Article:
That's the situation I find myself in. I'm incredibly blessed to have achieved my dream of selling a novel, with FINAL VECTOR to be published next year by Medallion Press, but now I'm left scratching my head, wondering how to follow it up.

It's a wonderful problem to have, I'll be the first to admit that, and one which I can't deny I thought I might never have to worry about. But my book doesn't come out for almost a year, and although I'm determined to do my level best to promote it and hopefully achieve some decent sales numbers for a first novel, I don't want to wait almost two years before trying to sell a followup.

So there's the dilemma: What do I try to sell? I'm currently nearing the end of my editing/rewriting/polishing phase of a thriller tentatively titled THE LONELY MILE, which I believe is the equivalent in quality to FINAL VECTOR, maybe even better. But it's not an aviation-themed book, and FINAL VECTOR is an air traffic control thriller.

So would my best chance for a followup be to write another aviation book? I intend to do that next, anyway, but I would hate to think of THE LONELY MILE sitting on a shelf (Or, more accurately, sitting in my computer's hard drive) getting . . . well . . . lonely.

Plus, to complicate matters, I have a supernatural thriller titled PASKAGANKEE that I believe is a damned fine book, too, also gathering dust in my hard drive. It's an embarrassment of riches, unless I'm deluding myself, which I can't deny is always a possibility.

Any thoughts?

The only thing I certain of is that I'm going to keep writing while I try to decide. My goal every day is to write something that is better than what I wrote yesterday. I don't expect that to change any time soon.

Monday, March 1, 2010

How Many Trees Must Die?

Bring up "The Ice Storm" to anyone who lives in this area and they immediately know what you mean. In December, 2008 we were hit with an unbelievable ice storm which left a clear coating on every surface, thick and heavy. The damage from this storm was extensive, with some people going as long as two weeks before having their power restored.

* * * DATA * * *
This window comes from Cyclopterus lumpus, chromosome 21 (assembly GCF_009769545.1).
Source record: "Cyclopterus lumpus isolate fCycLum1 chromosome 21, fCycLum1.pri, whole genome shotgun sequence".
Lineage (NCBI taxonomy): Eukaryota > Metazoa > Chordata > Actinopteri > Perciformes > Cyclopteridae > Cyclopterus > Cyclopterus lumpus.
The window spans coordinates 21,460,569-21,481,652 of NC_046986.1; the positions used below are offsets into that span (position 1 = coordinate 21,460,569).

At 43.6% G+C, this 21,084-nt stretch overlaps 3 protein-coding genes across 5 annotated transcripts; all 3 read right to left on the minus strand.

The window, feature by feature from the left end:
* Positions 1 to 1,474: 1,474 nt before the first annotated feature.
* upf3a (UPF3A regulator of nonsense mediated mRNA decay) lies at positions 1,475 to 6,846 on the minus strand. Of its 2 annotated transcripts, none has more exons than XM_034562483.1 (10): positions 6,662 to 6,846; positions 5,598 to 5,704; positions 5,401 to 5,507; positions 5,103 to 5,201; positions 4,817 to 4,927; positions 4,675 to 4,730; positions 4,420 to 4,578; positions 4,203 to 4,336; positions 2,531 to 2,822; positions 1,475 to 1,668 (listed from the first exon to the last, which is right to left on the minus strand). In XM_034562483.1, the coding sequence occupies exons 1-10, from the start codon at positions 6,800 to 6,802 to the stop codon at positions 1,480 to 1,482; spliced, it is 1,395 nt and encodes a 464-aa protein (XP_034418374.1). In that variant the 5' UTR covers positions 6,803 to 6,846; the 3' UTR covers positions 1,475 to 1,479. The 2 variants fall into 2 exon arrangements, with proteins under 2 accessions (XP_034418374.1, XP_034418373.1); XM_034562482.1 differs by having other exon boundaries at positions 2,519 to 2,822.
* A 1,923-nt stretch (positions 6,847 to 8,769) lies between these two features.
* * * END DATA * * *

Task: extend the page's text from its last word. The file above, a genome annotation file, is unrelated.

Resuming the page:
In that storm, I lost a nearly quarter-century old tree in my front yard, split in half from the weight of the ice. It looked like a giant had cleaved it with an axe. Half the tree fell in one direction and half in the other. This was a full-grown, mature, healthy hardwood tree that simply couldn't stand up to the punishment it had received from mother nature.

It was disappointing to lose the tree, especially since without it, an entire section of my front yard now looked like the fourth fairway at your local municipal golf links. I coped with the loss by telling myself it was just horrible bad luck - sort of like the reasoning used by Robin Williams when he buys a house immediately after an airplane crashes into its' roof in The World According to Garp. His logic is unassailable: What are the odds against an airplane crashing into the house again?

Apparently the odds aren't as long as you might think. This past Thursday we were hit with a different type of storm, one with extremely high, swirling winds of hurricane force. You probably know what's coming next. Another tree was destroyed, in much the same manner!

This tree was located right next to my house, and about a third of it came crashing down, somehow missing my house when it could just as easily have smashed through the roof. It passed so close to the house, however, that it ripped a portion of the gutter away from the roof as it was falling and came to rest directly across my front stoop, blocking the front door. Incredible.

Even worse than that, the entire tree is a lost cause. It's been split down the middle just like the one last year and if we get more high winds or a very heavy, wet snow, the rest of the tree will undoubtedly fall. I'm going to have to hire someone to come and remove it before that happens, obviously.

At this rate, I figure by about 2013 my front yard will be totally barren. It's going to look like a moonscape. I'm considering making the whole thing into a miniature golf course, but I'm not sure how my wife will react to that. The whole thing is very strange.

I wonder if Robin Williams is in the market for a house?